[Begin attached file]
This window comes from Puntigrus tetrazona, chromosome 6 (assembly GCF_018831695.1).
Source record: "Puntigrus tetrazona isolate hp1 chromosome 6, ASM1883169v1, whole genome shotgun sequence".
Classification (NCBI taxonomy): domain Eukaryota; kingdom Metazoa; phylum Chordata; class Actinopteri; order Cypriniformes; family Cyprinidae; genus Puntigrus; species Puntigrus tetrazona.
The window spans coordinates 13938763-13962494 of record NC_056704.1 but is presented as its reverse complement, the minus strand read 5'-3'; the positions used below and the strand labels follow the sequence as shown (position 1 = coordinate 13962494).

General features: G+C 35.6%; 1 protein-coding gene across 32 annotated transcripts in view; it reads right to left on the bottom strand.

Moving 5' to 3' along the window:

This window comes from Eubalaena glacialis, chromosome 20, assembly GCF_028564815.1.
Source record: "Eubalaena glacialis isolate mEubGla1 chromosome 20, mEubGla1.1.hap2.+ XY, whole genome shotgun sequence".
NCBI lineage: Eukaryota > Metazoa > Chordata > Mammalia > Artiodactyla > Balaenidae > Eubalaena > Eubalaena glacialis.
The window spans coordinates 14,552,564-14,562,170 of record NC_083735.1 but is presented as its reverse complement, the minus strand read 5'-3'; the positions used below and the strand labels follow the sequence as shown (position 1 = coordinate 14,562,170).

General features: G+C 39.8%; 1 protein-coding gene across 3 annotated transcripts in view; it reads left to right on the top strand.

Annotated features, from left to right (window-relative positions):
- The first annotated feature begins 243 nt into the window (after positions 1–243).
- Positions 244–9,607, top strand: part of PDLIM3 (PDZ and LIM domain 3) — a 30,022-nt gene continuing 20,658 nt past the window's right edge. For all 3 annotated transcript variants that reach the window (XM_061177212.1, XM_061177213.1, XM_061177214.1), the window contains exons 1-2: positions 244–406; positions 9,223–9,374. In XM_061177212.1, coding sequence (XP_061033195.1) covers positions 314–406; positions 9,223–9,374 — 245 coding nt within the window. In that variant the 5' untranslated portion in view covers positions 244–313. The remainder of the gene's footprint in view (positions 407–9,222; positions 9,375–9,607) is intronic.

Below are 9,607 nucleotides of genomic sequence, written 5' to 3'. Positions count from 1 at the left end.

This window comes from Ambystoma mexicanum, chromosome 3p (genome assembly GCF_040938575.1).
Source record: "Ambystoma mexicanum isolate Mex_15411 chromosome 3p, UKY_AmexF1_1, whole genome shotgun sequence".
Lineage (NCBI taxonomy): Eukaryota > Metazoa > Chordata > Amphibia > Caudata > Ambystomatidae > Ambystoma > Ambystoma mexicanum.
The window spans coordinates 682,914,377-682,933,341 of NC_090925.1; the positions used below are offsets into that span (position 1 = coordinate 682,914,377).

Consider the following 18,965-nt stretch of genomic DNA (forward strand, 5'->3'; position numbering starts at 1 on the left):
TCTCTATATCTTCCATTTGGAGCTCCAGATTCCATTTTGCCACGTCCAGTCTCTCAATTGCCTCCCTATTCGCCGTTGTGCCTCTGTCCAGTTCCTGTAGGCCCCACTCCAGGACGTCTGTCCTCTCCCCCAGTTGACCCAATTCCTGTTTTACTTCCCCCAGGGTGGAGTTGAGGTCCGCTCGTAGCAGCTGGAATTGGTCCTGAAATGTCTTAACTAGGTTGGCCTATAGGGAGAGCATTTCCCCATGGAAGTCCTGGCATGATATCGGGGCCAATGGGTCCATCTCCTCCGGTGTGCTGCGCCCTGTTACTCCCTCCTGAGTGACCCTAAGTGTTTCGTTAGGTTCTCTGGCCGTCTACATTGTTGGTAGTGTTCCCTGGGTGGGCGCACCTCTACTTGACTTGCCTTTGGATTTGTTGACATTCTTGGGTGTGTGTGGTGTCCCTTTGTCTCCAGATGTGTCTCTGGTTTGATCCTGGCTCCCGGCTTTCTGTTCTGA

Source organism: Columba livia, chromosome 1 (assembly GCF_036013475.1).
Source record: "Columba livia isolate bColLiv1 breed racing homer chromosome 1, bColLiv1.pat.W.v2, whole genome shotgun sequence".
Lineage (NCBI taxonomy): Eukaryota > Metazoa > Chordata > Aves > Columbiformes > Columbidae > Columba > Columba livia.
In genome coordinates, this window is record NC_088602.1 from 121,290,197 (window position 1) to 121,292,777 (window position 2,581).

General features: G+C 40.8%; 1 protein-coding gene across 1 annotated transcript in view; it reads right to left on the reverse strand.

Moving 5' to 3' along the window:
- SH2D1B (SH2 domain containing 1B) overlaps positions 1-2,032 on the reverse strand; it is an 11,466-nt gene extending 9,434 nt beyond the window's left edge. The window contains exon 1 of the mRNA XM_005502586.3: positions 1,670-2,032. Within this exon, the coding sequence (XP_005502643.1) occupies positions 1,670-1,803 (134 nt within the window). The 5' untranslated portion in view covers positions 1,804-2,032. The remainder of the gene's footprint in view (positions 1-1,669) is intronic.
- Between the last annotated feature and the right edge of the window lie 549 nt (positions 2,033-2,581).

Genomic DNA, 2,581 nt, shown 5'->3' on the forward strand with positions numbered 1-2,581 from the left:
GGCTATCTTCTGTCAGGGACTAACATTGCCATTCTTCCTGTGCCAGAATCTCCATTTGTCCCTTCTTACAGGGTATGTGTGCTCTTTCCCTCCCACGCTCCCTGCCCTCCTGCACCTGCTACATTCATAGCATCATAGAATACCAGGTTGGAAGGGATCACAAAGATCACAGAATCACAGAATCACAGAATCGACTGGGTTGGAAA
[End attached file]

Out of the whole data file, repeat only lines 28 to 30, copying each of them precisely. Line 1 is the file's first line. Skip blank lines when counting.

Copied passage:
- SH2D1B (SH2 domain containing 1B) overlaps positions 1-2,032 on the reverse strand; it is an 11,466-nt gene extending 9,434 nt beyond the window's left edge. The window contains exon 1 of the mRNA XM_005502586.3: positions 1,670-2,032. Within this exon, the coding sequence (XP_005502643.1) occupies positions 1,670-1,803 (134 nt within the window). The 5' untranslated portion in view covers positions 1,804-2,032. The remainder of the gene's footprint in view (positions 1-1,669) is intronic.
- Between the last annotated feature and the right edge of the window lie 549 nt (positions 2,033-2,581).

Genomic DNA, 2,581 nt, shown 5'->3' on the forward strand with positions numbered 1-2,581 from the left: